We had an another awesome games last night. We had just under 40 people in attendance, so it was an average turnout. Neumont hosted the event this time and it was awesome! Their site worked really well for the event. We had pizza and the formal presentation in their lecture room next door to their game lab. After that we had four games up on big screen TVs for the demo portion, and a couple of others on laptops. It worked awesome! Thanks again to them for hosting it!
We started the evening off with Josh Jones giving a presentation on Experimental Gameplay. Josh is a programmer at SmartBomb Interactive and the head of the local chapter of the IGDA. He's also been very involved in the indie scene and has created a bunch of experimental games of his own. He made some good points on how most industries have had an indie scene that helps drive the industry forward. Video games is no exception. It's usually the smaller indie games that are willing to experiment and try something new. He contends that without experimentation and innovation, the industry would stagnate and die. I agree with him on that. He also mentioned the difference between indie games, art games, and experimental games. Experimental games are those games that try something new. It could be new gameplay, new control methods, new art styles, etc. The definition of what an indie game is has been debated a lot, but typically these are games are made independent of a publisher and are usually made my small teams doing doing their own thing. Indie games are more likely to be experimental (because they are usually smaller and lower budget), but mainstream games can be experimental too. Art games are games where the focus is more on conveying a message or feeling (the art part) than on the gameplay part. Often art games can be experimental as well. Josh also went on to name a bunch of prominent experimental games like, "I Wish I Were the Moon", "Passage", "Every Day the Same Dream", "We the Giants", etc. He also mentioned how some experimental games go on to become full blown games, such as "World of Goo" (which started out as an experimental prototype called "Tower of Goo"). Further, he mentioned the awesome website ExperimentalGameplay, which was started by some MIT students and was later opened up to the general public. Josh posted a bunch of links from his presentation here.
After Josh's presentation we broke out into game demos. There were eight demos that I'm aware of, but I could have easily missed some.
Siphon Spirit - Curtis Mirci
I made it a point to talk to Curtis this time as he's usually gone by the time I make the rounds on demos. Anyway he's been hard at work working on Siphon Spirit now that he got March to the Moon released. I'm sure he felt that it was literally a "march to the moon" to get there, but congrats to him on making that acheivement. Siphon Spirit has been coming along. There has been a bunch of cut scenes and additional art added to the game since I saw it last. It's looking really polished now. The story really seems to add to the game and helps tie the gameplay and levels together.
Japanese Coaching Game - Curtis Mirci
While I was talking to Curtis, he briefly showed me his Japanese Coaching game that was designed to help you learn to write Japanese characters. It was originally made for the DS, but he's a bit fed up with his current engine and has been porting the game to his own engine.
The Escape - Josh Jones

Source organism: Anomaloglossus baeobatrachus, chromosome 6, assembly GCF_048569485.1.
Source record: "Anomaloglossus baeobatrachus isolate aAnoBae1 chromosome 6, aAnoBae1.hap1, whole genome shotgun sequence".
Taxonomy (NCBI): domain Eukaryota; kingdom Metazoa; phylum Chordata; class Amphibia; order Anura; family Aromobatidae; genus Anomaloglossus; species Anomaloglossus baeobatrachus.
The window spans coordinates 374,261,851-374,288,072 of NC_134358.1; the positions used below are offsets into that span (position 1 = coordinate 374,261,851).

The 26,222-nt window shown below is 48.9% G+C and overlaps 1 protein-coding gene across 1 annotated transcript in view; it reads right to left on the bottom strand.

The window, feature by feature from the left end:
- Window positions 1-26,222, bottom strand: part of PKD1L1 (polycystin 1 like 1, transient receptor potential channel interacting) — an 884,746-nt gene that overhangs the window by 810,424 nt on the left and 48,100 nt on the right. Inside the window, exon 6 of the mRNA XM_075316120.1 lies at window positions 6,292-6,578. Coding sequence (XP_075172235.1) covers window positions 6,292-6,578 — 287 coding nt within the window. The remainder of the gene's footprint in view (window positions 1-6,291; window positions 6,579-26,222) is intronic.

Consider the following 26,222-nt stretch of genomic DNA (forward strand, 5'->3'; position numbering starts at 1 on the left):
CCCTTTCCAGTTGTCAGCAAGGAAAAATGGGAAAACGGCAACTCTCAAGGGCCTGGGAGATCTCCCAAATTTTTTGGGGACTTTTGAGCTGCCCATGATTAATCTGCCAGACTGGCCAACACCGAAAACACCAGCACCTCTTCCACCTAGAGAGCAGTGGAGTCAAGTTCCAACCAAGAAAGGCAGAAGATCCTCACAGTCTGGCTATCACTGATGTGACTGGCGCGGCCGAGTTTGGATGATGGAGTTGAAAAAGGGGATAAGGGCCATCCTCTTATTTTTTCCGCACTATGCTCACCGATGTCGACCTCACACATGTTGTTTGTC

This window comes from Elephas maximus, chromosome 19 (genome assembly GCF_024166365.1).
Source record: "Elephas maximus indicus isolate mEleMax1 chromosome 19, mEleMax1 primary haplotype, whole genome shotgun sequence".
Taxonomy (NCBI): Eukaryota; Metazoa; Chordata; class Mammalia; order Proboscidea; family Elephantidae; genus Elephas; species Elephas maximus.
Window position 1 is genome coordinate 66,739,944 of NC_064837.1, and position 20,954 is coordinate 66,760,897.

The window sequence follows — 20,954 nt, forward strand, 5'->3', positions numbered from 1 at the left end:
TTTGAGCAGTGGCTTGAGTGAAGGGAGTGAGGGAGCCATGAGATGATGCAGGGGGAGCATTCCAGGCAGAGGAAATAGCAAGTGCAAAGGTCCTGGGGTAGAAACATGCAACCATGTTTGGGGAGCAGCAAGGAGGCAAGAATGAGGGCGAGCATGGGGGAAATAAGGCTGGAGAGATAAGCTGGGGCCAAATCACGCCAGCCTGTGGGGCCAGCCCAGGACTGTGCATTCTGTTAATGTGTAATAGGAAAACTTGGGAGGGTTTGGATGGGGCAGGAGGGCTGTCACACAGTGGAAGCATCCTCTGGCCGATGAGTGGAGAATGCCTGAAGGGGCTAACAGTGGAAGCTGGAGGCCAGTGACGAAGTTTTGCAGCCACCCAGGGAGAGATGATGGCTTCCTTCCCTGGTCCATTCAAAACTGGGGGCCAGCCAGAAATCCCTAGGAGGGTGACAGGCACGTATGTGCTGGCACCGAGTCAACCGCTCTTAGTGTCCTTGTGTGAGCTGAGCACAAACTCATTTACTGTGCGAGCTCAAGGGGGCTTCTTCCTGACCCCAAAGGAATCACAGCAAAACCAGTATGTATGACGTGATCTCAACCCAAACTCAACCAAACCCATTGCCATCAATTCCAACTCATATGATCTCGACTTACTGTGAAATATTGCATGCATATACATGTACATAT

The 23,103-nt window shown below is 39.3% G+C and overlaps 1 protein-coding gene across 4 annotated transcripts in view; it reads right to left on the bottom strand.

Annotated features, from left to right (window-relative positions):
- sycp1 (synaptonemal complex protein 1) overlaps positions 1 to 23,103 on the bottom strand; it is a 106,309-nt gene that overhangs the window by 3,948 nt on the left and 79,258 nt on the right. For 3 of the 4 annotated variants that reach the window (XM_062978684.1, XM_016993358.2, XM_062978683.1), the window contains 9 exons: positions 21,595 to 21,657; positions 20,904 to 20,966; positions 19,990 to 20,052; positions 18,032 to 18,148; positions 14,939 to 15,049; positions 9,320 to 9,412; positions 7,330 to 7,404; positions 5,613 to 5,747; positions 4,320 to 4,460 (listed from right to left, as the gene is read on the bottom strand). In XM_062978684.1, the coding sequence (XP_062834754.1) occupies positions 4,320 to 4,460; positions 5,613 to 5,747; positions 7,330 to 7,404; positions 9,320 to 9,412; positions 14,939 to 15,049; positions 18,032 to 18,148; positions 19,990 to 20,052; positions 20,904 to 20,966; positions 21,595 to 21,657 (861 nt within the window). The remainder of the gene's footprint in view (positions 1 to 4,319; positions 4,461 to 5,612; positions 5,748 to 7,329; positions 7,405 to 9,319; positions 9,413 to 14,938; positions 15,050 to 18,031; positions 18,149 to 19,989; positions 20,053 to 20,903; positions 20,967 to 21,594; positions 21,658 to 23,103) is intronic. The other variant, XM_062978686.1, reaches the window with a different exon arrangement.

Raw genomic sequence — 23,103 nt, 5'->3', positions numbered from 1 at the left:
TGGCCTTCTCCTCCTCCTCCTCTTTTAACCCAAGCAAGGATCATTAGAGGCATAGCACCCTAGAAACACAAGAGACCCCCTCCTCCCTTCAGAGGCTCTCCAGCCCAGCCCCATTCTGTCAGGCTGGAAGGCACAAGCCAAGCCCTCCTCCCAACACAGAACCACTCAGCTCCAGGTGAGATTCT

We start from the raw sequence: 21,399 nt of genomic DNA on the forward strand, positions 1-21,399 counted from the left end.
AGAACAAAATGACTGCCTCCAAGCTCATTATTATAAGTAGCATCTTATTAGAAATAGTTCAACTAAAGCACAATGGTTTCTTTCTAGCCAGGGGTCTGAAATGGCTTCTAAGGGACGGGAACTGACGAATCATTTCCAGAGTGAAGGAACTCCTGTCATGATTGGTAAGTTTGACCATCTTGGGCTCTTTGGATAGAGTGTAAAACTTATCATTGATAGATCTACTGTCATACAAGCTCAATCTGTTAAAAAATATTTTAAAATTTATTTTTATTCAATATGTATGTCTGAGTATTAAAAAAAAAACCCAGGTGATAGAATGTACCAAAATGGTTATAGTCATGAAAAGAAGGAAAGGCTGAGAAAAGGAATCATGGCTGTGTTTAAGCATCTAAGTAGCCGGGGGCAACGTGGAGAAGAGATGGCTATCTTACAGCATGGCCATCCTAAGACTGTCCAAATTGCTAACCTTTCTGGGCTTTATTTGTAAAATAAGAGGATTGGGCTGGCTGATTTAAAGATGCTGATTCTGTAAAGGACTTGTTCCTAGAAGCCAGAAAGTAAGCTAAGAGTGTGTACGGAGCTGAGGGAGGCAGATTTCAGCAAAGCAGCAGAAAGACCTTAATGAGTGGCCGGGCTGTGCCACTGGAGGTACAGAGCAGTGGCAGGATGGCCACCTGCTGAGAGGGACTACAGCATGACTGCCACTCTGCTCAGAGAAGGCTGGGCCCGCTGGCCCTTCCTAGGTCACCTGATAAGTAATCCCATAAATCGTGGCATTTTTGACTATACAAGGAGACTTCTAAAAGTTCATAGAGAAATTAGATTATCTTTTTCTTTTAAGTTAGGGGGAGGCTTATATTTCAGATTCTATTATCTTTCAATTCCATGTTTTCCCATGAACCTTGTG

This was a quick experimental game that Josh and another guy put together in about 12 hours. The game uses a platformer mechanic, but they played with the idea of dynamic binding of the controls. The game guess what you are trying to do with the controls and if the user confirms the question asked to them, it will bind that action to the control the user used. It was definitely a different approach to controls.
Unnamed 2D Engine - David Setser
I talked to David and he's working on his own 2D engine (written in C++) that he started on his own. He had a graphics class that got him excited about creating his own engine. It's in it's early stages so it isn't much to look at, however he hope to be able to use his own engine for some of his future projects. He also wants to open it up to others to use as well.
Hippie Shooter - Rhett Akers
Rhett was showing off his game Hippie Shooter that he had started back when he was a student a ITT-Tech. It's a completely politically incorrect game on many levels, but extremely fun. You are essentially a Redneck guy defending your cabin from tree hugging hippie invaders. You have few different guns, explosives, and other power-ups you can use to defend your cabin. There are exploding bunnies that set the hippies on fire. It's hilarious and I was laughing for most of the time I was able to play it. I loved it.
LinkRealms - Herb Flower
Herb showed some gameplay videos of LinkRealms up on the large projection screen. It was cool to see some of the new content that they added to it since I saw it last. There were Man-eating Venus Flytraps, Minotaurs, Rock Monsters, Skeleton Demons, and more. It's looking way awesome!
Bullet Train Hell - Chris Tart
I didn't get to talk to Chris much, but he was showing Bullet Train Hell again. He mentioned that he's mostly been working at marketing the game at this point.
I didn't get to talk to the creators of this game, and I only saw a few glances of this one on a big screen. It was set in some sort of library and was running in the Blender Game engine.
Of course there was lots of networking and lively discussions going on. So much so that the conversations continued in the parking lot, even after we left the building. Good Times! It was a super evening as always and I came away renewed and pumped up to work on my own projects. I hope to be ready to show my game Antibody at the next Indie Night in September. So you all can hold me to that.
Viva la Indie!
P.S. Jay's write up of the night can be found here.